Diversity & Inclusion Professionals

Beyond Mental Health Awareness Month – What Can Employers Do?

May is Mental Health Awareness Month in the United States–a good time to acknowledge that Americans are facing a serious mental health crisis. According to the Centers for Disease Control and Prevention (CDC), at least 1 in 5 adults in the United States live with a mental illness, and more than 1 in 5 teens (13-18) have already faced a seriously debilitating mental illness. 

Headlines have been dominated for years now with alarming trends that are both symptoms and results of this crisis, ranging from dropping life expectancies to increasing numbers of people experiencing homelessness to ever-increasing overdose deaths and mass shootings. 

While these trends can feel overwhelming, there are things we can do within our own spheres of influence to support our own mental health, and the mental wellbeing of those around us, including family, friends, and coworkers. If you work in a diversity, equity, and inclusion (DEI) or human resource (HR) role, you even have the opportunity to create transformative changes within your organization.

We connected with DAIP board member Amanda Román, Director of Program Growth & Impact of Big Brothers Big Sisters of Rhode Island (BBBSRI), to see what they’re doing to address this crisis within their workplace. Perhaps their strategies will spur ideas that can be implemented in other places of work.

BBBSRI was just named as one of the 2023 Best Places to Work in RI by Providence Business News for the fifth consecutive year. As a nonprofit youth mentoring agency with less than 50 employees, providing employees with mental health support and a positive work culture is a crucial component to the organization’s sustainability and the mentoring program’s success.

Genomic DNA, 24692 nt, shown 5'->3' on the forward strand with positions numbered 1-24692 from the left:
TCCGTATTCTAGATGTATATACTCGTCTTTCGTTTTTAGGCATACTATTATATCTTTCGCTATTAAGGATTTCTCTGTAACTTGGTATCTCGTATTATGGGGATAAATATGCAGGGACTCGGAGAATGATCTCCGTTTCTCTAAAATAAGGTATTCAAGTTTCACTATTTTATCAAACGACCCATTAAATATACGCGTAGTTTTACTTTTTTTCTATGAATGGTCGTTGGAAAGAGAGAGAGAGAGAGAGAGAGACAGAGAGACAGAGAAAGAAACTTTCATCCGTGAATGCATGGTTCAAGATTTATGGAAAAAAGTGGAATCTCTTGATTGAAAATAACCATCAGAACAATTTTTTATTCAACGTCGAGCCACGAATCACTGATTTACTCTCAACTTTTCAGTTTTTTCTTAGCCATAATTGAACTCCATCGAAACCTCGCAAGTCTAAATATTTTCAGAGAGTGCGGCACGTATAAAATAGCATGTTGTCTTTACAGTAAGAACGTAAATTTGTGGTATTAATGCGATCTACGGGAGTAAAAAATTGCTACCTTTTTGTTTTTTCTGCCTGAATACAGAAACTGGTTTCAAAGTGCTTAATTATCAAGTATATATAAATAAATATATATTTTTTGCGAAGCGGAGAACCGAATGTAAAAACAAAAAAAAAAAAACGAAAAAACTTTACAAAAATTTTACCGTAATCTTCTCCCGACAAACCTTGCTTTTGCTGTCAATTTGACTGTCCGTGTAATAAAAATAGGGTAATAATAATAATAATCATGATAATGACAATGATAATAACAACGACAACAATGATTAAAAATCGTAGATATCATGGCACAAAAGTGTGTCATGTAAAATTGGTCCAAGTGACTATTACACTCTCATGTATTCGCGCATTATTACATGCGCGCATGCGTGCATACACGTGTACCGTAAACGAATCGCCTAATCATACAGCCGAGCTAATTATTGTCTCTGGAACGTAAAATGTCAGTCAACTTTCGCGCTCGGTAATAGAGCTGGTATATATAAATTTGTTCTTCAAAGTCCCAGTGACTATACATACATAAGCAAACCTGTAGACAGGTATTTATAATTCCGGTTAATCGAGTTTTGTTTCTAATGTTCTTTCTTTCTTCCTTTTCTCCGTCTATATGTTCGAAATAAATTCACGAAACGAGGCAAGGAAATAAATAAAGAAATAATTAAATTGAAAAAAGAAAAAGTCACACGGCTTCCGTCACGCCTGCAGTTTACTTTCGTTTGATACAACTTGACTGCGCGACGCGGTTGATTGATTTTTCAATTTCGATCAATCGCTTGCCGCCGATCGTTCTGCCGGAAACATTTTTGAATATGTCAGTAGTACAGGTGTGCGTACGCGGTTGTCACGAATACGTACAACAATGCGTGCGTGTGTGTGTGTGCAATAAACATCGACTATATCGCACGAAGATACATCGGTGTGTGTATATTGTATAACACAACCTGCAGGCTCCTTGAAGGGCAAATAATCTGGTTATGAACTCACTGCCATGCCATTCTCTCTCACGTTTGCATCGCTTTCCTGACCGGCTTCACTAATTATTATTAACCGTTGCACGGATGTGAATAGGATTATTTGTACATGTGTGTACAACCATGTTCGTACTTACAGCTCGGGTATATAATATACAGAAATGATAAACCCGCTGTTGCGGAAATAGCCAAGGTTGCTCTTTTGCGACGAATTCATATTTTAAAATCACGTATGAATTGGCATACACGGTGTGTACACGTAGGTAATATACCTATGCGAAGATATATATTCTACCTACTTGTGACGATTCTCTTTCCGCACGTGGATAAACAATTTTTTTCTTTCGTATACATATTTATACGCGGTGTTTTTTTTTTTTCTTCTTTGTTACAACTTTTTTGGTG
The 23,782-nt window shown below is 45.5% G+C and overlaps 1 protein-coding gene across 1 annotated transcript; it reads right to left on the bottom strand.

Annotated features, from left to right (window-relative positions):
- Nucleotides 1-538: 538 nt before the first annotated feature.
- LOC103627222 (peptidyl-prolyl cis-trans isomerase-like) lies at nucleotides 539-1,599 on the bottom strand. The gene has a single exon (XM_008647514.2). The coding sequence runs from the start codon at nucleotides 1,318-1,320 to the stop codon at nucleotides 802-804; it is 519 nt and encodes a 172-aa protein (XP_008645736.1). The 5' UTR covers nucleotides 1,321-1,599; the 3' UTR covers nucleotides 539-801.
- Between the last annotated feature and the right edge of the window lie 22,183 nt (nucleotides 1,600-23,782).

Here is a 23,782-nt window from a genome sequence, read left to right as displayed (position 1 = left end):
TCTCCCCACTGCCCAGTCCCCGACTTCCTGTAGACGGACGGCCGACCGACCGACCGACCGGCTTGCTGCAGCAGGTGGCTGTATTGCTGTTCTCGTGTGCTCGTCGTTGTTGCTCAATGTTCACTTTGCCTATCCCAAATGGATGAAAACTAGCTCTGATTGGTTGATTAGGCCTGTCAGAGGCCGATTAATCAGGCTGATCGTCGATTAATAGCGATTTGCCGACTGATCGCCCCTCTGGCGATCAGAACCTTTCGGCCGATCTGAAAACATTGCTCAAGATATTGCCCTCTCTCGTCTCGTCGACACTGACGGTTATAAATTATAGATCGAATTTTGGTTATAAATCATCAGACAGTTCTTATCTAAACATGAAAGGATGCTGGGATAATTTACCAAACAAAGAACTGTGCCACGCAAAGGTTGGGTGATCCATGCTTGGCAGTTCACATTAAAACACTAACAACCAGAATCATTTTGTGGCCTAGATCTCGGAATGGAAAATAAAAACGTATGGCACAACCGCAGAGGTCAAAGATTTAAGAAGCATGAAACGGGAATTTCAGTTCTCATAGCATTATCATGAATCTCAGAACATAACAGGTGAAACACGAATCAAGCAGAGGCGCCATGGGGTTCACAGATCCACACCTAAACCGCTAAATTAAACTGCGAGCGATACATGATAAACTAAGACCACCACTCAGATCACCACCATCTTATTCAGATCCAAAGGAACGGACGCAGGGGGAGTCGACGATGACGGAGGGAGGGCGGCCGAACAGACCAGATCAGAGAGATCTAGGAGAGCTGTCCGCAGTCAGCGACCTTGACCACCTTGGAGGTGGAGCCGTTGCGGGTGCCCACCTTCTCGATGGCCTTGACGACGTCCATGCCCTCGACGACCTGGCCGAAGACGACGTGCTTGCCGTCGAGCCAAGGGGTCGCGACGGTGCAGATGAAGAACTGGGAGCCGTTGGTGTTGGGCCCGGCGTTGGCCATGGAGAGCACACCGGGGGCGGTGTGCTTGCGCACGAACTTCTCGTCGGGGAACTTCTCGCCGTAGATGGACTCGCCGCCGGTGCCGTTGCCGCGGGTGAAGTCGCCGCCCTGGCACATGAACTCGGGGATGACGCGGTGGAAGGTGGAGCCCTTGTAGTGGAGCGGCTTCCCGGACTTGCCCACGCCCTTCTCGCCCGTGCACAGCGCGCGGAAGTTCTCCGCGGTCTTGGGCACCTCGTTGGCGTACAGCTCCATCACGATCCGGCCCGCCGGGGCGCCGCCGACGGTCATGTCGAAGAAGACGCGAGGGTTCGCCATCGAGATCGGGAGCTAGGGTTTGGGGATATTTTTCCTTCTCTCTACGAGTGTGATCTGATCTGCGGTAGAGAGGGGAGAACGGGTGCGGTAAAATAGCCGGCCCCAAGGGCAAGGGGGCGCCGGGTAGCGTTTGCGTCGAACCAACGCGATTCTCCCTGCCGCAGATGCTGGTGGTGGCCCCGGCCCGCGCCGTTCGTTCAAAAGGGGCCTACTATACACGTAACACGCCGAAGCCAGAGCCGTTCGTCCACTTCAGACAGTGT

As the state’s largest and oldest mentoring organization, BBBSRI serves over 200 young people each year, and plays a pivotal role in ensuring their short- and long-term emotional well-being. BBBSRI believes that that impact would not be possible without their employees being well-supported with benefits and policies that encourage positive well-being and mental health. 

According to data from the World Health Organization, employees who work in a healthy environment are 38% more likely to be productive, and companies that prioritize employee well-being and offer comprehensive wellness programs see a 28% reduction in sick days and a 26% reduction in healthcare costs.

Below is a breakdown of BBBSRI’s Employee Mental Health policies, benefits, and practices to encourage a mentally safe and healthy life for all employees.

    • All employees make above a living wage (for more info on how this is an essential foundation to mental health, read Wages and wellbeing: the link between low pay and poor mental health).

    • Employee health benefits are of no cost to the employee.

    • As part of their annual goals, each employee has to make one self-care goal, and an hour is given each month to help them work towards that goal.

    • To encourage family time and flexibility, each employee is able to take 7.5 hours per year, which can be used for volunteering at a NPO or (if applicable) at their child’s school.

    • BBBSRI provides schedule flexibility to encourage work/life balance and family time.